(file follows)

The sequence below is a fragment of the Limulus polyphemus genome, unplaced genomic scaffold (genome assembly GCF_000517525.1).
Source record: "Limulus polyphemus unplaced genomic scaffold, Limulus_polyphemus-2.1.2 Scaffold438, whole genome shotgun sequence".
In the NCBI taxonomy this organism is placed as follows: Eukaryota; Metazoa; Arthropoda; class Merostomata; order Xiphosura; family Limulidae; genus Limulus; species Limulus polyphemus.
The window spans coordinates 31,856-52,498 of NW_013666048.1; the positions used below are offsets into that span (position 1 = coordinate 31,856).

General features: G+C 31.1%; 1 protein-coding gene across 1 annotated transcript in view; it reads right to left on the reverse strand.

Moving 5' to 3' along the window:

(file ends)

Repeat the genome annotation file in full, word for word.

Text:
The sequence below is a fragment of the Limulus polyphemus genome, unplaced genomic scaffold (genome assembly GCF_000517525.1).
Source record: "Limulus polyphemus unplaced genomic scaffold, Limulus_polyphemus-2.1.2 Scaffold438, whole genome shotgun sequence".
In the NCBI taxonomy this organism is placed as follows: Eukaryota; Metazoa; Arthropoda; class Merostomata; order Xiphosura; family Limulidae; genus Limulus; species Limulus polyphemus.
The window spans coordinates 31,856-52,498 of NW_013666048.1; the positions used below are offsets into that span (position 1 = coordinate 31,856).

General features: G+C 31.1%; 1 protein-coding gene across 1 annotated transcript in view; it reads right to left on the reverse strand.

Moving 5' to 3' along the window: